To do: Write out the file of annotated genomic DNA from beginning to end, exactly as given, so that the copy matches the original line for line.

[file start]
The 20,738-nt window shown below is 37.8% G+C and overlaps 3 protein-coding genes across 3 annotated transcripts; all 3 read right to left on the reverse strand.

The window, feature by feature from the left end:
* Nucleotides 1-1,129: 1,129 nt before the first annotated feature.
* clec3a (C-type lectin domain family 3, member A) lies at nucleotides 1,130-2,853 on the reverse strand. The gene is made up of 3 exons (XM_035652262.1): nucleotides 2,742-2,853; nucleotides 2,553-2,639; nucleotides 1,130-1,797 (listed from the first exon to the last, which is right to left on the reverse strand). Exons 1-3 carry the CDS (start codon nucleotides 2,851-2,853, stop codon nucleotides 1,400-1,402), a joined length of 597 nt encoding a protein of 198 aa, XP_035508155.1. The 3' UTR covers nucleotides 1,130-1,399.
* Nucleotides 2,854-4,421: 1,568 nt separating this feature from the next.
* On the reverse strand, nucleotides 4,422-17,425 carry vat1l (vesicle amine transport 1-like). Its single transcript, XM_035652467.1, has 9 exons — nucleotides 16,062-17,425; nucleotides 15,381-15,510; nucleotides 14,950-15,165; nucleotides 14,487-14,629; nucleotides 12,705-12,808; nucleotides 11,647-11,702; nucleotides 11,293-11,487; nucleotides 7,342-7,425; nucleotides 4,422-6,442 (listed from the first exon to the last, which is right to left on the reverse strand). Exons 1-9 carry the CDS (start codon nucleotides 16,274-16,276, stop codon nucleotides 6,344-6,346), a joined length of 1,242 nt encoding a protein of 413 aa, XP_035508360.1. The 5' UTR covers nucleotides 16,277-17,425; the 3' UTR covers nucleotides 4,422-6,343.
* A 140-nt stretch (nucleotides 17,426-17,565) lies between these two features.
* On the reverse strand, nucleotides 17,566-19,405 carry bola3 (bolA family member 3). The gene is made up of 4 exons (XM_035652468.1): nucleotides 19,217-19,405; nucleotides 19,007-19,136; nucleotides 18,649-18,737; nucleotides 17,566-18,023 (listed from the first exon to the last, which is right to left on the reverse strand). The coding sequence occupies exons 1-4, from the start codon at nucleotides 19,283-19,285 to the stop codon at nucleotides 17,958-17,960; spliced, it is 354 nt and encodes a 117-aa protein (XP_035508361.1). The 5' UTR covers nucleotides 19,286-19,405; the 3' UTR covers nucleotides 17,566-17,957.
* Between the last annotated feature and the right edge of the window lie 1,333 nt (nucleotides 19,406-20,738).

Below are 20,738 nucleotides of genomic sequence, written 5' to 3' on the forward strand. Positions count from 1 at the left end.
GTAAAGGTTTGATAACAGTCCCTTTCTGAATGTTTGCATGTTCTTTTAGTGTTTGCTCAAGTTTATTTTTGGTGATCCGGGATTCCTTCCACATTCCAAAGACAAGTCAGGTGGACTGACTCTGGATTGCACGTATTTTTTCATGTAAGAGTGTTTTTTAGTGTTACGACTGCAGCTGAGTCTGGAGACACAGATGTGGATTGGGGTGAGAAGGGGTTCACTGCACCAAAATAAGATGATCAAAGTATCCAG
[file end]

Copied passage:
The 20,738-nt window shown below is 37.8% G+C and overlaps 3 protein-coding genes across 3 annotated transcripts; all 3 read right to left on the reverse strand.

The window, feature by feature from the left end:
* Nucleotides 1-1,129: 1,129 nt before the first annotated feature.
* clec3a (C-type lectin domain family 3, member A) lies at nucleotides 1,130-2,853 on the reverse strand. The gene is made up of 3 exons (XM_035652262.1): nucleotides 2,742-2,853; nucleotides 2,553-2,639; nucleotides 1,130-1,797 (listed from the first exon to the last, which is right to left on the reverse strand). Exons 1-3 carry the CDS (start codon nucleotides 2,851-2,853, stop codon nucleotides 1,400-1,402), a joined length of 597 nt encoding a protein of 198 aa, XP_035508155.1. The 3' UTR covers nucleotides 1,130-1,399.
* Nucleotides 2,854-4,421: 1,568 nt separating this feature from the next.
* On the reverse strand, nucleotides 4,422-17,425 carry vat1l (vesicle amine transport 1-like). Its single transcript, XM_035652467.1, has 9 exons — nucleotides 16,062-17,425; nucleotides 15,381-15,510; nucleotides 14,950-15,165; nucleotides 14,487-14,629; nucleotides 12,705-12,808; nucleotides 11,647-11,702; nucleotides 11,293-11,487; nucleotides 7,342-7,425; nucleotides 4,422-6,442 (listed from the first exon to the last, which is right to left on the reverse strand). Exons 1-9 carry the CDS (start codon nucleotides 16,274-16,276, stop codon nucleotides 6,344-6,346), a joined length of 1,242 nt encoding a protein of 413 aa, XP_035508360.1. The 5' UTR covers nucleotides 16,277-17,425; the 3' UTR covers nucleotides 4,422-6,343.
* A 140-nt stretch (nucleotides 17,426-17,565) lies between these two features.
* On the reverse strand, nucleotides 17,566-19,405 carry bola3 (bolA family member 3). The gene is made up of 4 exons (XM_035652468.1): nucleotides 19,217-19,405; nucleotides 19,007-19,136; nucleotides 18,649-18,737; nucleotides 17,566-18,023 (listed from the first exon to the last, which is right to left on the reverse strand). The coding sequence occupies exons 1-4, from the start codon at nucleotides 19,283-19,285 to the stop codon at nucleotides 17,958-17,960; spliced, it is 354 nt and encodes a 117-aa protein (XP_035508361.1). The 5' UTR covers nucleotides 19,286-19,405; the 3' UTR covers nucleotides 17,566-17,957.
* Between the last annotated feature and the right edge of the window lie 1,333 nt (nucleotides 19,406-20,738).

Below are 20,738 nucleotides of genomic sequence, written 5' to 3' on the forward strand. Positions count from 1 at the left end.
GTAAAGGTTTGATAACAGTCCCTTTCTGAATGTTTGCATGTTCTTTTAGTGTTTGCTCAAGTTTATTTTTGGTGATCCGGGATTCCTTCCACATTCCAAAGACAAGTCAGGTGGACTGACTCTGGATTGCACGTATTTTTTCATGTAAGAGTGTTTTTTAGTGTTACGACTGCAGCTGAGTCTGGAGACACAGATGTGGATTGGGGTGAGAAGGGGTTCACTGCACCAAAATAAGATGATCAAAGTATCCAG